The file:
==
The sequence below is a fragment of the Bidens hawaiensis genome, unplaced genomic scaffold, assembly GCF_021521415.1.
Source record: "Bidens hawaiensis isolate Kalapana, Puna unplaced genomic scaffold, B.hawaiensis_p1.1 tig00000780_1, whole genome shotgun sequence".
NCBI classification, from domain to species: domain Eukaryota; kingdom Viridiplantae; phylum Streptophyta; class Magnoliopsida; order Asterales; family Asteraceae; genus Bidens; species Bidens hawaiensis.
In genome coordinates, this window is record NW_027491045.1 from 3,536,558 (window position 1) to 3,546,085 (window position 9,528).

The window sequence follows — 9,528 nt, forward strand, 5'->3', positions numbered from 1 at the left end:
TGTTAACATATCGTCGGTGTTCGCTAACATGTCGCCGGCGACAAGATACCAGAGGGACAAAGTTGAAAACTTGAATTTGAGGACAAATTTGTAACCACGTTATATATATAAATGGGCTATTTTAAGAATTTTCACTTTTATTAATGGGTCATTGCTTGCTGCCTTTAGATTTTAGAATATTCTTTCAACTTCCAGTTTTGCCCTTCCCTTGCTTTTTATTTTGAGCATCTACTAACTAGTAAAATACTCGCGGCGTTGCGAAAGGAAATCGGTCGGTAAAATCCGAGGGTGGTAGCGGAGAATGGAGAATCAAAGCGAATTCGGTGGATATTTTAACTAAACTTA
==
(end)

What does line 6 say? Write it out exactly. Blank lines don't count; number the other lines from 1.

TGTTAACATATCGTCGGTGTTCGCTAACATGTCGCCGGCGACAAGATACCAGAGGGACAAAGTTGAAAACTTGAATTTGAGGACAAATTTGTAACCACGTTATATATATAAATGGGCTATTTTAAGAATTTTCACTTTTATTAATGGGTCATTGCTTGCTGCCTTTAGATTTTAGAATATTCTTTCAACTTCCAGTTTTGCCCTTCCCTTGCTTTTTATTTTGAGCATCTACTAACTAGTAAAATACTCGCGGCGTTGCGAAAGGAAATCGGTCGGTAAAATCCGAGGGTGGTAGCGGAGAATGGAGAATCAAAGCGAATTCGGTGGATATTTTAACTAAACTTA